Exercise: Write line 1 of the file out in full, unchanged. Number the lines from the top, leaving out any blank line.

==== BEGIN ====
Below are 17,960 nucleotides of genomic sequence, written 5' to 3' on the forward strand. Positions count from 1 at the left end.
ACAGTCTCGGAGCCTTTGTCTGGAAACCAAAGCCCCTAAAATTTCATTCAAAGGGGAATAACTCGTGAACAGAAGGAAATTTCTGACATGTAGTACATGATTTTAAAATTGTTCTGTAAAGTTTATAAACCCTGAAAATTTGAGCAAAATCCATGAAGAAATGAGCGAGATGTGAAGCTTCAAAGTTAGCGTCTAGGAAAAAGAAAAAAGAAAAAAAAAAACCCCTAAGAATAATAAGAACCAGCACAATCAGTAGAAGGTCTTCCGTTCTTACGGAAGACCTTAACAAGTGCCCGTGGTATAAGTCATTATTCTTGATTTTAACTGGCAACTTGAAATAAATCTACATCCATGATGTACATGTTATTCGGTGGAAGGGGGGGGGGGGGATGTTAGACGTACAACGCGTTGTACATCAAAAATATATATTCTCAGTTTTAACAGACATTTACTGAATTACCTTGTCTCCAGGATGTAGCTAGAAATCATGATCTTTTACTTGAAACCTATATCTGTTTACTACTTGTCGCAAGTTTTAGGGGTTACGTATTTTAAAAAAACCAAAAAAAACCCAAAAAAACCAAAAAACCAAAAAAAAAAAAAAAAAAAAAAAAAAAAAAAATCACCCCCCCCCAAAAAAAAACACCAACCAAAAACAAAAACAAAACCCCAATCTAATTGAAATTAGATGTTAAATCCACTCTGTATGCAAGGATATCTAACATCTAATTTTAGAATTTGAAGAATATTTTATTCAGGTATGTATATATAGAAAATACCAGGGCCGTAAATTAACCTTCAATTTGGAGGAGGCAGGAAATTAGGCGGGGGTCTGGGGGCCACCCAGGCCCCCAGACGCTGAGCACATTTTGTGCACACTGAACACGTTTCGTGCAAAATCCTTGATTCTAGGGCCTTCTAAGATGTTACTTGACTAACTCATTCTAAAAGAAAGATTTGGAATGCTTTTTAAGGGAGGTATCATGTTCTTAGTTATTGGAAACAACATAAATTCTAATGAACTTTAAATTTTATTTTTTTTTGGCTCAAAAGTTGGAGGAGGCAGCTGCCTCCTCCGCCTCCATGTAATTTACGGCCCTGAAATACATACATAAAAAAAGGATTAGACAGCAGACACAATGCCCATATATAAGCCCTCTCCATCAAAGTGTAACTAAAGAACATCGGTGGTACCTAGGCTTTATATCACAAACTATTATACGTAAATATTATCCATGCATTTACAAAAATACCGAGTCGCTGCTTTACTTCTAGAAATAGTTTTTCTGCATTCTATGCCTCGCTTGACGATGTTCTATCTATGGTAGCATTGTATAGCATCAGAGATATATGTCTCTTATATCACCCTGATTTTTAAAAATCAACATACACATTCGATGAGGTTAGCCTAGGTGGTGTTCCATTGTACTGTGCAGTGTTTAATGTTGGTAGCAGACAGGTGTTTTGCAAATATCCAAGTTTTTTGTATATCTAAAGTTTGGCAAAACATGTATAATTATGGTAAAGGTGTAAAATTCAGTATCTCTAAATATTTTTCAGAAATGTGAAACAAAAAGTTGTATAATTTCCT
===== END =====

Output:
Below are 17,960 nucleotides of genomic sequence, written 5' to 3' on the forward strand. Positions count from 1 at the left end.